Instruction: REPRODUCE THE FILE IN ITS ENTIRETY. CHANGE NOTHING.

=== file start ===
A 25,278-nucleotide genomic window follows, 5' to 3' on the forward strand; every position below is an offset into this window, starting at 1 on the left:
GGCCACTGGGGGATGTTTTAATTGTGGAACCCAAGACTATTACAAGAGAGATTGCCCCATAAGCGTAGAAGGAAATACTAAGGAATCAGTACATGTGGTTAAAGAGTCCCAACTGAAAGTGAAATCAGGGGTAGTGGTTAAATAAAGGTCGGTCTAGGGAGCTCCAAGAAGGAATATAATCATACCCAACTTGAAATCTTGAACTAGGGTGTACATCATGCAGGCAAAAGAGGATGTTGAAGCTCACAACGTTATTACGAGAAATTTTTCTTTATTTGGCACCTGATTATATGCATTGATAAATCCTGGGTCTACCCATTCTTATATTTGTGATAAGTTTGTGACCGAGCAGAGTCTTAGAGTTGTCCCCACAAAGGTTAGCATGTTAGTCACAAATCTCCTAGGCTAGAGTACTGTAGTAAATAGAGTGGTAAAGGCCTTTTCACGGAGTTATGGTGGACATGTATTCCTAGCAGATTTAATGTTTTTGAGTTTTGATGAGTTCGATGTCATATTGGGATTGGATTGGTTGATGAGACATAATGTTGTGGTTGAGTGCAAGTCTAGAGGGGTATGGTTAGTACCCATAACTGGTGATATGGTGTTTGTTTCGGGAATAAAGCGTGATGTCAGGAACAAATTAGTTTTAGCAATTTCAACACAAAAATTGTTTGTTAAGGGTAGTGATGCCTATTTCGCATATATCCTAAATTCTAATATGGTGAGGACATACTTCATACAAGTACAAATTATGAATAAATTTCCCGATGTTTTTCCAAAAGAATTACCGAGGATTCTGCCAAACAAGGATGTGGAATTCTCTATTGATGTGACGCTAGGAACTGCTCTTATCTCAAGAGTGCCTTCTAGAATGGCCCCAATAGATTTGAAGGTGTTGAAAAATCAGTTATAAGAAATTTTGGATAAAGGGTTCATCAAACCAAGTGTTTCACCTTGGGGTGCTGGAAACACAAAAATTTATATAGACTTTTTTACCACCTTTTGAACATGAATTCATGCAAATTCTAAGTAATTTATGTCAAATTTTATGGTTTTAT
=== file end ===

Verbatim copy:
A 25,278-nucleotide genomic window follows, 5' to 3' on the forward strand; every position below is an offset into this window, starting at 1 on the left:
GGCCACTGGGGGATGTTTTAATTGTGGAACCCAAGACTATTACAAGAGAGATTGCCCCATAAGCGTAGAAGGAAATACTAAGGAATCAGTACATGTGGTTAAAGAGTCCCAACTGAAAGTGAAATCAGGGGTAGTGGTTAAATAAAGGTCGGTCTAGGGAGCTCCAAGAAGGAATATAATCATACCCAACTTGAAATCTTGAACTAGGGTGTACATCATGCAGGCAAAAGAGGATGTTGAAGCTCACAACGTTATTACGAGAAATTTTTCTTTATTTGGCACCTGATTATATGCATTGATAAATCCTGGGTCTACCCATTCTTATATTTGTGATAAGTTTGTGACCGAGCAGAGTCTTAGAGTTGTCCCCACAAAGGTTAGCATGTTAGTCACAAATCTCCTAGGCTAGAGTACTGTAGTAAATAGAGTGGTAAAGGCCTTTTCACGGAGTTATGGTGGACATGTATTCCTAGCAGATTTAATGTTTTTGAGTTTTGATGAGTTCGATGTCATATTGGGATTGGATTGGTTGATGAGACATAATGTTGTGGTTGAGTGCAAGTCTAGAGGGGTATGGTTAGTACCCATAACTGGTGATATGGTGTTTGTTTCGGGAATAAAGCGTGATGTCAGGAACAAATTAGTTTTAGCAATTTCAACACAAAAATTGTTTGTTAAGGGTAGTGATGCCTATTTCGCATATATCCTAAATTCTAATATGGTGAGGACATACTTCATACAAGTACAAATTATGAATAAATTTCCCGATGTTTTTCCAAAAGAATTACCGAGGATTCTGCCAAACAAGGATGTGGAATTCTCTATTGATGTGACGCTAGGAACTGCTCTTATCTCAAGAGTGCCTTCTAGAATGGCCCCAATAGATTTGAAGGTGTTGAAAAATCAGTTATAAGAAATTTTGGATAAAGGGTTCATCAAACCAAGTGTTTCACCTTGGGGTGCTGGAAACACAAAAATTTATATAGACTTTTTTACCACCTTTTGAACATGAATTCATGCAAATTCTAAGTAATTTATGTCAAATTTTATGGTTTTAT